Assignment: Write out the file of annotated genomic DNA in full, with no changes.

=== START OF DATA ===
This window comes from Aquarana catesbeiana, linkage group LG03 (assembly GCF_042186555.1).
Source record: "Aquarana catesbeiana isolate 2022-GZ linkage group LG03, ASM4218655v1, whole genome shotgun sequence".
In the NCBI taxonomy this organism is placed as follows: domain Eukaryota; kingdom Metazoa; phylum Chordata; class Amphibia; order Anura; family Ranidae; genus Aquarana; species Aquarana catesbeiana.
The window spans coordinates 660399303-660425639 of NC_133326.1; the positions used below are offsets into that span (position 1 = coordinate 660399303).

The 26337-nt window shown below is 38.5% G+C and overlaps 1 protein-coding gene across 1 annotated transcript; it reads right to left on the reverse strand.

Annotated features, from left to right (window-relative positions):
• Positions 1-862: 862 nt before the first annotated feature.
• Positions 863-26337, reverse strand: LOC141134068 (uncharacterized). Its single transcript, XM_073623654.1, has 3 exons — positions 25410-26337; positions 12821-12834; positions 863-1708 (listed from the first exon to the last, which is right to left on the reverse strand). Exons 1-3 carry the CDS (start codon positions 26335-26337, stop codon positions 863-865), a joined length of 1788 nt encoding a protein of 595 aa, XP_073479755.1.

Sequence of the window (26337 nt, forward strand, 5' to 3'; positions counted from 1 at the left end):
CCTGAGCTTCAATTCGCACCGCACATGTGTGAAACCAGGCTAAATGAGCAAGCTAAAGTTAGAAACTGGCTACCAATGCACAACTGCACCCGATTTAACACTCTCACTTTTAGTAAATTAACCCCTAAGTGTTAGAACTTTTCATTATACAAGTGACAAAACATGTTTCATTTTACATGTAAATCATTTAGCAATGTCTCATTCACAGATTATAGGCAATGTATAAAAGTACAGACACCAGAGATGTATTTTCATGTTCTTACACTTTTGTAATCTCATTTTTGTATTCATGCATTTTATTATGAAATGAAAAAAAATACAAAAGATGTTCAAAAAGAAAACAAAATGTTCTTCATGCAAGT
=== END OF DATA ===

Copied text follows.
This window comes from Aquarana catesbeiana, linkage group LG03 (assembly GCF_042186555.1).
Source record: "Aquarana catesbeiana isolate 2022-GZ linkage group LG03, ASM4218655v1, whole genome shotgun sequence".
In the NCBI taxonomy this organism is placed as follows: domain Eukaryota; kingdom Metazoa; phylum Chordata; class Amphibia; order Anura; family Ranidae; genus Aquarana; species Aquarana catesbeiana.
The window spans coordinates 660399303-660425639 of NC_133326.1; the positions used below are offsets into that span (position 1 = coordinate 660399303).

The 26337-nt window shown below is 38.5% G+C and overlaps 1 protein-coding gene across 1 annotated transcript; it reads right to left on the reverse strand.

Annotated features, from left to right (window-relative positions):
• Positions 1-862: 862 nt before the first annotated feature.
• Positions 863-26337, reverse strand: LOC141134068 (uncharacterized). Its single transcript, XM_073623654.1, has 3 exons — positions 25410-26337; positions 12821-12834; positions 863-1708 (listed from the first exon to the last, which is right to left on the reverse strand). Exons 1-3 carry the CDS (start codon positions 26335-26337, stop codon positions 863-865), a joined length of 1788 nt encoding a protein of 595 aa, XP_073479755.1.

Sequence of the window (26337 nt, forward strand, 5' to 3'; positions counted from 1 at the left end):
CCTGAGCTTCAATTCGCACCGCACATGTGTGAAACCAGGCTAAATGAGCAAGCTAAAGTTAGAAACTGGCTACCAATGCACAACTGCACCCGATTTAACACTCTCACTTTTAGTAAATTAACCCCTAAGTGTTAGAACTTTTCATTATACAAGTGACAAAACATGTTTCATTTTACATGTAAATCATTTAGCAATGTCTCATTCACAGATTATAGGCAATGTATAAAAGTACAGACACCAGAGATGTATTTTCATGTTCTTACACTTTTGTAATCTCATTTTTGTATTCATGCATTTTATTATGAAATGAAAAAAAATACAAAAGATGTTCAAAAAGAAAACAAAATGTTCTTCATGCAAGT